This Day in Jewish History |

1948: N.Y. Times Publishes Letter by Einstein, Other Jews Accusing Menachem Begin of Fascism

Lest America be fooled by post-Independence rhetoric, the Herut party Begin led was ‘closely akin to the Nazi and Fascist parties,’ they wrote.

Ruth Schuster
Ruth Schuster
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The New York Times letter
The New York Times letterCredit:
Ruth Schuster
Ruth Schuster

On December 4 , 1948, the New York Times published a letter by a group of Jewish dignitaries, including Albert Einstein and political theorist Hannah Arendt, protesting a visit to the United States by Menachem Begin and denouncing his Herut (Freedom) party on the grounds that it was, as they wrote, “a political party closely akin in its organization, methods, political philosophy and social appeal to the Nazi and Fascist parties.”

Begin’s visit, they argued, was “obviously calculated to give the impression of American support for his party” ahead of general elections in the newly-formed State of Israel, which had come into being as the British Mandate formally ended at midnight, May 14, 1948.

Herut had been formed out of the Irgun Zvai Leumi, one of the Jewish resistance organizations fighting the British prior to independence. But Herut, the letter to the Times claimed, was “a terrorist, right-wing, chauvinist organization in Palestine.”

“It is inconceivable that those who oppose fascism throughout the world, if correctly informed as to Mr. Begin’s political record and perspectives, could add their names and support to the movement he represents,” the letter read. Never mind the party’s rhetoric following Israel’s independence: their past actions spoke volumes, they wrote.

The signatories on the letter were Isidore Abramowitz, Hannah Arendt, Abraham Brick, Rabbi Jessurun Cardozo, Albert Einstein, Herman Eisen, M.D., Hayim Fineman, M. Gallen, M.D., H.H. Harris, Zelig S. Harris, Sidney Hook, Fred Karush, Bruria Kaufman, Irma L. Lindheim, Nachman Maisel, Symour Melman, Myer D. Mendelson, M.D., Harry M. Orlinsky, Samuel Pitlick, Fritz Rohrlich, Louis P. Rocker, Ruth Sager, Itzhak Sankowsky, I.J. Schoenberg, Samuel Shuman, M. Znger, Irma Wolpe and Stefan Wolpe.

Einstein had not supported Israel’s establishment, arguing 10 years earlier in an address at New York’s Commodore Hotel that the formation of a state with borders and an army ran counter to “the essential nature of Judaism.” In 1946 he would tell the Anglo-American Committee of Inquiry on the Palestinian issue, “I cannot understand why it is needed. It is connected with narrow-minded and economic obstacles. I believe it is bad.”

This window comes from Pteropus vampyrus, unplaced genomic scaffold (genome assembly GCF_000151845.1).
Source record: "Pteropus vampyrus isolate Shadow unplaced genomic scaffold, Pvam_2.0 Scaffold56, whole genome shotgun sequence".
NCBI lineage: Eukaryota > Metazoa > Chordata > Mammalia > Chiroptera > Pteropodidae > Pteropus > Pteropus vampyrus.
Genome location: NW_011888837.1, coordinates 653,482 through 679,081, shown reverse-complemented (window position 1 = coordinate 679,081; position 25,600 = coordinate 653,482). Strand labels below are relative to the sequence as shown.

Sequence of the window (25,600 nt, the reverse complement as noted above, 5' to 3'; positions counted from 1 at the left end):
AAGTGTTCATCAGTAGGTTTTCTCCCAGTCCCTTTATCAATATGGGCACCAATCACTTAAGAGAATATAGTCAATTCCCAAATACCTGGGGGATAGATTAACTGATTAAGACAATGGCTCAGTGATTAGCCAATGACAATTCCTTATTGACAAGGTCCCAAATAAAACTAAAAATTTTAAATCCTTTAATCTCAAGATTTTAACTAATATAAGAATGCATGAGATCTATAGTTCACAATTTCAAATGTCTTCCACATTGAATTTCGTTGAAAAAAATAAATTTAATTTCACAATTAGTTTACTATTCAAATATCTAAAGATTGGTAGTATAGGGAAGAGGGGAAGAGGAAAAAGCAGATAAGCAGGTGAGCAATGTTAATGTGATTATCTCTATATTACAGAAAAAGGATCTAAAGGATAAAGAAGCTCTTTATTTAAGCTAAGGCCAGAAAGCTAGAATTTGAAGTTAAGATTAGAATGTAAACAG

A German by birth and a socialist, Einstein had been a professor at the Berlin Academy of Sciences and was on a visit to the U.S. in 1933 when Nazi Germany arose. He stayed in America and received citizenship in 1940. For all his opposition to Israel’s establishment as a state, he was Zionist, and was among the founders of the Hebrew University of Jerusalem in 1925, when Palestine was under British Mandate rule.

Jewish defense against escalating Palestinian Arab violence in Palestine was, in the last years of the Mandate, handled by the Haganah. Its perceived restraint led to the formation of the paramilitary Irgun and Lehi organizations, which, the letter accused, employed “gangster methods” and “inaugurated a reign of terror in the Palestine Jewish community.”

The massacre at the Arab village of Deir Yassin on April 9, 1948 was particularly described. “This village, off the main roads and surrounded by Jewish lands, had taken no part in the war, and had even fought off Arab bands who wanted to use the village as their base,” they wrote in the letter. Yet 240 uninvolved people were killed, and though the Jewish community condemned the slaughter, “the terrorists, far from being ashamed of their act, were proud of this massacre, publicized it widely The Deir Yassin incident exemplifies the character and actions of the Freedom Party.”

They went on to describe Herut’s fascist tenets, including “an admixture of ultranationalism, religious mysticism and racial superiority.” It was no ordinary political party, he wrote, but bore the “unmistakable stamp of a Fascist party for whom terrorism (against Jews, Arabs, and British alike), and misrepresentation are means, and a ‘Leader State’ is the goal.”

America should turn its back on Begin and not support “this latest manifestation of fascism,” the letter ended.

Ironically, in 1952, when its first president, Chaim Weizmann, died, Israel was to offer Einstein – though not an Israeli citizen – the presidency. He declined.

Ultimately the Herut party was turn into the Likud (“consolidation”), an amalgamation of several right-wing parties led by Begin, prior to the 1973 Knesset election. The Likud lost that poll but went on to become the biggest winner of the 1977 election, making Begin prime minister after three decades of dominance by the left-leaning Labor Party.

Among his many accomplishments, Begin would sign the Egypt-Israel Peace Treaty in 1979 – but, despairing as Israel sank into the mire of the 1982 first Lebanon war and depressed by the death of his wife Aliza, he would ultimately resign in October 1983. He died in 1992.

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